Sep 29, 2011

Urbanization and Cardiovascular Disease: Raising Heart-Healthy Children in Today’s Cities


New S.P.A.C.E strategy to address threat to the cardiovascular health of the world’s urban children

Geneva, 29 September 2011 – On World Heart Day, the World Heart Federation calls for a new approach to make cities heart healthier for the children who live in them. The call to action follows research commissioned by them which shows that increasing urbanization threatens the current and future heart health of children.

The research results are presented in a new report entitled, Urbanization and Cardiovascular Disease: Raising Heart-Healthy Children in Today’s Cities. The report summary – made available today – shows how urban life in low- and middle-income countries – often imposes limitations on the ways in which children live, and restricts opportunities for heart-healthy behaviours. In large cities across the globe, urban living actually facilitates unhealthy behaviour in children, including: physical inactivity, eating unhealthy foods, and even tobacco use by children as young as two. Crowded city living environments can also spread diseases such as rheumatic fever, which if left untreated, can cause rheumatic heart disease.

The report notes that children are particularly at risk of the negative health effects of city life, since they are most dependent on and affected by their living environment. Since urbanization is continuing to occur rapidly worldwide, urgent action is needed to prevent an “epidemic” of cardiovascular disease (CVD) including heart attacks and stroke.

Sep 25, 2011

Breast Cancer iPhone App Enlists Hunky Men to Remind Women About Self-Examination

A breast cancer app for iPhone, as well as Android, in which hunky men remind women to self-examine will be available in October, which is National Breast Cancer Awareness month.

The Canadian charity Rethink Breast Cancer (RBC) has come up with an app called "Your Man Reminder."
Women can choose from six stereotypical male hunks, including the Boy Next Door, the Sports Jock, and the Business Man. A woman's hunk will pop up on her smartphone on a regular basis and remind her to do a self-exam. He will also offer her words of encouragement, such as "Give your breasts some TLC." TLC is breast awareness code for the words touch, look and check. Women can even choose the pose they want their man to make. The app will also offer scheduling options for doctors' appointments and a "signs and symptoms" tab, among other conveniences.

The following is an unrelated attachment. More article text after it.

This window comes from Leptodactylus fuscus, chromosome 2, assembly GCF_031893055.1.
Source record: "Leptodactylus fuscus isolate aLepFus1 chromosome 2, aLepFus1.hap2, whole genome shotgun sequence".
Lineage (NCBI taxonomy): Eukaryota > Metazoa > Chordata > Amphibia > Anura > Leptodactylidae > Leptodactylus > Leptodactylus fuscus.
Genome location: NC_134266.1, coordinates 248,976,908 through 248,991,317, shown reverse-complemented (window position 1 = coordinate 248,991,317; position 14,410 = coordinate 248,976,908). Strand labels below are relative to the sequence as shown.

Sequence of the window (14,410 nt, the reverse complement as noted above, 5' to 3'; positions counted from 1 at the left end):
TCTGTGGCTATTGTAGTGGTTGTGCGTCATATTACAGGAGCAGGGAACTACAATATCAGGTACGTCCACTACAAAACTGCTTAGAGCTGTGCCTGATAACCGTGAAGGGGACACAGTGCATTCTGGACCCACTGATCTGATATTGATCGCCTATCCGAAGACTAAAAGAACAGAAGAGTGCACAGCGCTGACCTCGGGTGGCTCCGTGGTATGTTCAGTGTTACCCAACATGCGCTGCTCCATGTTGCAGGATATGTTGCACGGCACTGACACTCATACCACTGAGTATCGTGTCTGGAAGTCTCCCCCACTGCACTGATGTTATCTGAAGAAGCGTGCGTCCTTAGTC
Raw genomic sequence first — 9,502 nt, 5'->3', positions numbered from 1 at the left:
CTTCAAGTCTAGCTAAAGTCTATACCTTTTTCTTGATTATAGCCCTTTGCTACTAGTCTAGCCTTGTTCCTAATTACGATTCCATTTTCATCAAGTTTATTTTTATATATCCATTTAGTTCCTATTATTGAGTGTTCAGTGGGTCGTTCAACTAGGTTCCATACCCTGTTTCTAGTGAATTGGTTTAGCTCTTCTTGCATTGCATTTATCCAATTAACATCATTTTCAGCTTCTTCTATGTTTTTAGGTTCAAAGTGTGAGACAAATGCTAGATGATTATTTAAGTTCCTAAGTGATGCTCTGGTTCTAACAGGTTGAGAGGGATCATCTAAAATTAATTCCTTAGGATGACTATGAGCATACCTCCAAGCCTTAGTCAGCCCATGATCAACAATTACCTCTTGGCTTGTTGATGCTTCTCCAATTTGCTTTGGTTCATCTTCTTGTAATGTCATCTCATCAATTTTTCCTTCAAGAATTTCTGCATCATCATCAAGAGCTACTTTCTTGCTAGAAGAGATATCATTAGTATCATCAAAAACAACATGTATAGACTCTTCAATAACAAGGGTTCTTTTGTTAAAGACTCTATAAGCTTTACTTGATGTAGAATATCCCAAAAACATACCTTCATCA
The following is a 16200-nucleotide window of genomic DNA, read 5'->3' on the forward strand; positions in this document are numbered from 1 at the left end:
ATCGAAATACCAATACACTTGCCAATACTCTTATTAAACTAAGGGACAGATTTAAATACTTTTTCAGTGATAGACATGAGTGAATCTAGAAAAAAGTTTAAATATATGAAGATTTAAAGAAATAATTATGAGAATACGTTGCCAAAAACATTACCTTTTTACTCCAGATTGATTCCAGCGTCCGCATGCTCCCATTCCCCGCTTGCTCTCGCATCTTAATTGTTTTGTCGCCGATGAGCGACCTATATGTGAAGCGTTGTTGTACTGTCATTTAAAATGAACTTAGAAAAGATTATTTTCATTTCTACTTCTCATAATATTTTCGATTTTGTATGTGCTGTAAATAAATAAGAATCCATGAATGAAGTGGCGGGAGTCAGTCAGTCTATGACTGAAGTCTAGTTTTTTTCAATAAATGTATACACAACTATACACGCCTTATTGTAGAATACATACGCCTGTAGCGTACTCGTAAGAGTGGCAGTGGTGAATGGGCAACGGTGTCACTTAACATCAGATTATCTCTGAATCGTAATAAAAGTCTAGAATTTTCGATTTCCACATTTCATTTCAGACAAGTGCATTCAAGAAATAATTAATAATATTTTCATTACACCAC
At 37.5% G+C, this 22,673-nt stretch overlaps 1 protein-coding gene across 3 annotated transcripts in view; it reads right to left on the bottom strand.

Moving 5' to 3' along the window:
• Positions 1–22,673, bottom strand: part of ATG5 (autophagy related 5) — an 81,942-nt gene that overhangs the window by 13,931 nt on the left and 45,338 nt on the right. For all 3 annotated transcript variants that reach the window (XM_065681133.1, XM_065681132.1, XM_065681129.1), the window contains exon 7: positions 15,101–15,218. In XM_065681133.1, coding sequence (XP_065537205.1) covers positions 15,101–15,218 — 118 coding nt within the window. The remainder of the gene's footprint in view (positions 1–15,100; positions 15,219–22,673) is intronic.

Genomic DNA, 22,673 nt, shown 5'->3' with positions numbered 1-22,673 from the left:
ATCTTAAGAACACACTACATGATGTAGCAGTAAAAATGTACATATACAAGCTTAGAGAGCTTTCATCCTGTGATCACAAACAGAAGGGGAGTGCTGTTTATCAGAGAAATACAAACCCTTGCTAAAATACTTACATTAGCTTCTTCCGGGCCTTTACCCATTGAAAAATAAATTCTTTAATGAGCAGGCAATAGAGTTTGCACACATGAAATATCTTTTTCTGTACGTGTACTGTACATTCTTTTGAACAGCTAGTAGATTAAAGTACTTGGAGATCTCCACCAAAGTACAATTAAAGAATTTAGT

Daltonism/ Color Blindness Tests

          Color blindness or color vision deficiency is the inability or decreased ability to see color, or perceive color differences, under lighting conditions when color vision is not normally impaired. "Color blind" is a term of art; there is no actual blindness but there is a fault in the development of either or both sets of retinal cones that perceive color in light and transmit that information to the optic nerve. The gene that causes color blindness is carried on the X chromosome, making the handicap far more common among men (who have just one X chromosome) than among women (who have two, so must inherit the gene from both parents).
The symptoms of color blindness also can be produced by physical or chemical damage to the eye, optic nerve, or the brain generally. These are not true color blindness, however, but they represent conditions of limited actual blindness. Similarly, a person with achromatopsia, although unable to see colors, is not "color blind" per se but they suffer from a completely different disorder, of which atypical color deficiency is only one manifestation.

Click HERE  to take the Test 

Sep 20, 2011

23% of Global Population Never Uses the Internet for Health Info

@Mashable‘s Social Good Summit is in full swing. David Armano, Edelman Digital’s EVP of Global Innovation and Integration spoke Monday about how digital innovation is impacting global health.
Edelman surveyed more than 15,165 people to create a global confidence index: how healthy different countries believe they are. While most values seem high, the survey shows how cultural views of health can skew responses. In India, Armano said, percentage is high because good health is measured just by access to clean water. Japan’s percentage might be low, despite its record of long life-expectancy, due to the recent earthquake, tsunami and ensuing crises.
But Edelman took the survey one step further, comparing these values to how people keep up their health and how they use the Internet. The results help illustrate the growing connection between global health and digital tools. The goal is to help improve the behavioral shifts, to leverage technology and to improve health.
Have a look at Edelman’s graphic below and compare it to the Digital Engagement just below it.
                                                                  Click for larger view

Sep 14, 2011

List of Awareness Ribbons

        Awareness ribbons, due to their ubiquitous nature, have come to symbolize various concerns depending on the colors or the patterns used.
        Yellow ribbons, in the United States, are used to show that a close family member is abroad in military service. In Russia, Belarus and other countries of the former USSR gold and black striped ribbons are used to celebrate the Allies' victory in World War II (9 May).
Of the uses of ribbons to draw awareness to health issues, perhaps the most well-known is the red ribbon for support of those with acquired immunodeficiency syndrome (AIDS). Other health and social concerns which have adopted coloured ribbons include Alzheimer's disease (purple), Breast Cancer (pink), bipolar disorder (green), and brain disorder or disability (silver).
Political use of ribbons include red ribbons worn to commemorate the October Revolution (7 November) in the former Soviet Union, and orange ribbons in the Orange Revolution in Ukraine.